by Natasha Vargas-Cooper
I don’t need to tell you what going through puberty feels like, with all its urgency, eroticism, and ugliness. You went through it yourself. If you didn’t go through it as a female, I can tell you that the desire to appear adult is consuming. Whenever there’s role-playing to be done, the pubescent female will assume the role of Teacher in School, Doctor in the Hospital, Mother in House-and beware the girl who played student, patient, baby. For young girls, the thinking goes, if they exude an air of maturity, they’d be chosen to enter the world of adults. A young girl’s desire to play cook is not only a demonstration of her ability to be an alchemist, converting raw globs of yoke and salt into something edible, but also to show that she can successfully manage adult responsibilities. This is to wriggle into the world of grown-ups. So there’s no greater shame to be exposed as a fraud-when, despite a girl’s best efforts, she finds herself reflected in the pitying leers of adults. There are few positions more shameful than face down on the hall floor of your father’s office.
â€¢ Let’s spend time in Sally’s pre-teen world. It was likely that she would have subscribed to or at least thumbed through the teen magazines-an enduring badge of maturity for the aspiring adolescent. The most widely read teen glossy of the era: Seventeen. Also popular were Mademoiselle and Charm. While Mademoiselle modeled itself as a miniature Vogue-a self-serious catalogue of fashion, décor, and girl glamour-Seventeen followed in the tradition of Woman’s Home Companion: home-spun advice on manners, recipes and thrifty clothes-shopping (not “fashion”). Fashion trends were acknowledged: for example, the cover girls, always with energetic smiles instead of a smoldering stare or pout, would be in step with the times (cropped clam-shell coifs were replaced with flips and bouffants), but the emphasis of the magazine was on wholesome living. In the essay “Up the Ladder: From Charm to Vogue,” a history of women’s magazines, Mary McCarthy described Seventeen this way:
Thoughtfulness is the motto. The difficulty between being both good and popular, and the tension between the two aims (the great crux of adolescence), are the staple matter of the fiction; every boy hero or girl heroine has a bitter pill to swallow in the ending… Poorly gotten out and cheaply written, it has, nevertheless an authentic small town air….
Another major motif of Seventeen is groupy-ness. “Get your gang together!” Each issue had a litany of projects that required every one’s cooperation: games to play, after school theme parties, management of a high school prom-and even “how to stop a family quarrel.”
â€¢ As far music goes, we can only imagine the sophistication Sally’s musical palette. But if she’s like most tweens of that era (with little cash to burn on obscure musical acts) then her tastes would be guided by what was popular and accessible. The Beatles were at their squeakiest in 1965 with “I Want To Hold Your Hand.” In 1965, there was huge glut of girl groups, thanks in part to the success of the Supremes, who by that summer were having their fifth number-one hit. The major themes of the girl groups were ready-made for teenagers: puppy love, anxiety over chastity, loneliness, hopes of marriage, talk of boyfriends. The groups ranged from the soulful New-Jersey-founded Shirelles, who had sex laced throughout their lyrics, to the more proper lyrics of the Bronx-born Chiffons. Compare the lyrics of the Chiffons’ Carole-King-penned “One Fine Day”….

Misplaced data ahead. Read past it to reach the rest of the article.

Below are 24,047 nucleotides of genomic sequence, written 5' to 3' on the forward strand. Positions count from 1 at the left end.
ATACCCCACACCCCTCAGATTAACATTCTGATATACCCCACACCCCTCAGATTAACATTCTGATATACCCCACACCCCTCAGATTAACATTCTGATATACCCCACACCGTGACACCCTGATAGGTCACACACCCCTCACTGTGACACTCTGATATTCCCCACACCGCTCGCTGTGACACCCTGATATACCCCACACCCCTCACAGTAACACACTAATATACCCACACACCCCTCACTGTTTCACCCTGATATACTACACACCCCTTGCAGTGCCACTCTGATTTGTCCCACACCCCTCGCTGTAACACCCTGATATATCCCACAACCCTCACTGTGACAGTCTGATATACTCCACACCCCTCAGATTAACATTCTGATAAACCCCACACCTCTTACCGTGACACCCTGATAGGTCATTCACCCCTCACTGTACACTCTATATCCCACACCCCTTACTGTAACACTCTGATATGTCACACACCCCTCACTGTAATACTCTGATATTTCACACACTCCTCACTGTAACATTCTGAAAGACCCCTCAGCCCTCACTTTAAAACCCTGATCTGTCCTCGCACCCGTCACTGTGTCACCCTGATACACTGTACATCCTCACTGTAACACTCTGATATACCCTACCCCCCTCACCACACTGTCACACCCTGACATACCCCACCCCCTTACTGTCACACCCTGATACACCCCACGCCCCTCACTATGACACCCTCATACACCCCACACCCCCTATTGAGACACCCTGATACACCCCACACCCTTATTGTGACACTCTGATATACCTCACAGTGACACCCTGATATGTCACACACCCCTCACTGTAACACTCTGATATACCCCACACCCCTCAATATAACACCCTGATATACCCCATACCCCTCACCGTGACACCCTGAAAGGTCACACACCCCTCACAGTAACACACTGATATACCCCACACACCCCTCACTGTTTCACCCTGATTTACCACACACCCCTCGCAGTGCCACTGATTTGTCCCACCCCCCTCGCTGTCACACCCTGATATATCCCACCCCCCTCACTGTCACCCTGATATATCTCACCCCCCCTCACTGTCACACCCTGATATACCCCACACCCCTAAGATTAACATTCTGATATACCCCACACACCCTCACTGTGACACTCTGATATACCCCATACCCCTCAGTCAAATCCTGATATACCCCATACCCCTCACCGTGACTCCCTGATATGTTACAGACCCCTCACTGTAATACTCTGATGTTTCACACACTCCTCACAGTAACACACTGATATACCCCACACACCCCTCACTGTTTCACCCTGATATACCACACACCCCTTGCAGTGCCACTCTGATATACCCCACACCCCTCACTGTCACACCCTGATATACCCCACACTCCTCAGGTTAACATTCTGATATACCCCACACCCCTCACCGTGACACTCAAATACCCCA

One fine day
You’ll look at me
And you will know
Our love was meant to be
One fine day
You’re gonna want me for your girl
The arms I long for
Will open wide
And you’ll be proud
To have me by your side
One fine day
You’re gonna want me for your girl….
To the Shirelles, on the opposite tip, from 1963:
Foolish little girl, fickle little girl
You didn’t want him when he wanted you
He’s found another love, it’s her he’s dreaming of
And there’s not a single thing that you can do
“Forget him cause he don’t belong to you”
“It’s too late he’s found somebody new”
“There’s not a single thing that you can do”
But both groups were on their way out with the tide-even though Motown was just five years old. Jefferson Airplane was forming. Phil Spector was about to retire (for the first time). The Rolling Stones were on the top of the charts.
â€¢ Speaking of boyfriends, we already met the man who brought Sally to slip her hands under her nightgown: David McCallum, our man from UNCLE. Another male who could have seized her heart (and hands) was Luke Halpin, the often-shirtless, tawny star of “Flipper,” both the films and the TV series that began in 1964. Halprin was the Zac Efron of the afternoon airwaves.
But Sally has already displayed a taste for more mature objects of erotic fantasy. For Sally’s gaze, then, Warren Beatty.
He had become one of Hollywood’s most formidable sexual personae (cough) by 1965. He was still boyish, still too young to be considered anything but beautiful. He was fresh off his turn as a gigolo in 1961’s “The Roman Spring of Mrs. Stone” (co-starring Lotte Lenya!), in which his sex appeal could not be undone by his horrible Italian accent. Though Beatty oozed sex more freely than Brando or Dean, he was withholding, mischievous, cerebral, a bit troubled on screen. Critic David Thomson wrote of Beatty, in 2004: “Beatty was not open or generous. He seemed reluctant to yield himself up… Despite valiant efforts, Beatty the actor never persuaded me that he knew how to lose control… Control is his thing and maybe his curse.”